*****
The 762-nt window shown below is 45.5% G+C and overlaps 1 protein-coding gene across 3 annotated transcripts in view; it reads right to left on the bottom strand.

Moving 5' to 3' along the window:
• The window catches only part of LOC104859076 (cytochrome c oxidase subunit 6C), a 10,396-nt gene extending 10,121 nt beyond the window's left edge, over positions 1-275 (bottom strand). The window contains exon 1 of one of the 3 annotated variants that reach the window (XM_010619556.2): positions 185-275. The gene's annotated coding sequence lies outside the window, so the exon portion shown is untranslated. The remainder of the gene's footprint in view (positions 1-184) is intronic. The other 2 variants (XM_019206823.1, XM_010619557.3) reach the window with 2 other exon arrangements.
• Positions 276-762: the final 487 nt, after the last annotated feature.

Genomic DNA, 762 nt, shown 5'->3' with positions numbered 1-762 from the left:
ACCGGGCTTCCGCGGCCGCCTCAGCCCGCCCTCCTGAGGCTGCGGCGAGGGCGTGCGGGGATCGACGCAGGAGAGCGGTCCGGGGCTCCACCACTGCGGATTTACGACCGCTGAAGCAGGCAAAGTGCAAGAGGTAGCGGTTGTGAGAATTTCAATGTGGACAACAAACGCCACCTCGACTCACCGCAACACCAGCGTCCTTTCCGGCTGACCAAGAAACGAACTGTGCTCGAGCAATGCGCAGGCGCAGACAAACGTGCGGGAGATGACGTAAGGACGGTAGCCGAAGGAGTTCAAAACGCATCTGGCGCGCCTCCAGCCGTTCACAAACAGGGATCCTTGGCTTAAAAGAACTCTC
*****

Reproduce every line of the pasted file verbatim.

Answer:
The 762-nt window shown below is 45.5% G+C and overlaps 1 protein-coding gene across 3 annotated transcripts in view; it reads right to left on the bottom strand.

Moving 5' to 3' along the window:
• The window catches only part of LOC104859076 (cytochrome c oxidase subunit 6C), a 10,396-nt gene extending 10,121 nt beyond the window's left edge, over positions 1-275 (bottom strand). The window contains exon 1 of one of the 3 annotated variants that reach the window (XM_010619556.2): positions 185-275. The gene's annotated coding sequence lies outside the window, so the exon portion shown is untranslated. The remainder of the gene's footprint in view (positions 1-184) is intronic. The other 2 variants (XM_019206823.1, XM_010619557.3) reach the window with 2 other exon arrangements.
• Positions 276-762: the final 487 nt, after the last annotated feature.

Genomic DNA, 762 nt, shown 5'->3' with positions numbered 1-762 from the left:
ACCGGGCTTCCGCGGCCGCCTCAGCCCGCCCTCCTGAGGCTGCGGCGAGGGCGTGCGGGGATCGACGCAGGAGAGCGGTCCGGGGCTCCACCACTGCGGATTTACGACCGCTGAAGCAGGCAAAGTGCAAGAGGTAGCGGTTGTGAGAATTTCAATGTGGACAACAAACGCCACCTCGACTCACCGCAACACCAGCGTCCTTTCCGGCTGACCAAGAAACGAACTGTGCTCGAGCAATGCGCAGGCGCAGACAAACGTGCGGGAGATGACGTAAGGACGGTAGCCGAAGGAGTTCAAAACGCATCTGGCGCGCCTCCAGCCGTTCACAAACAGGGATCCTTGGCTTAAAAGAACTCTC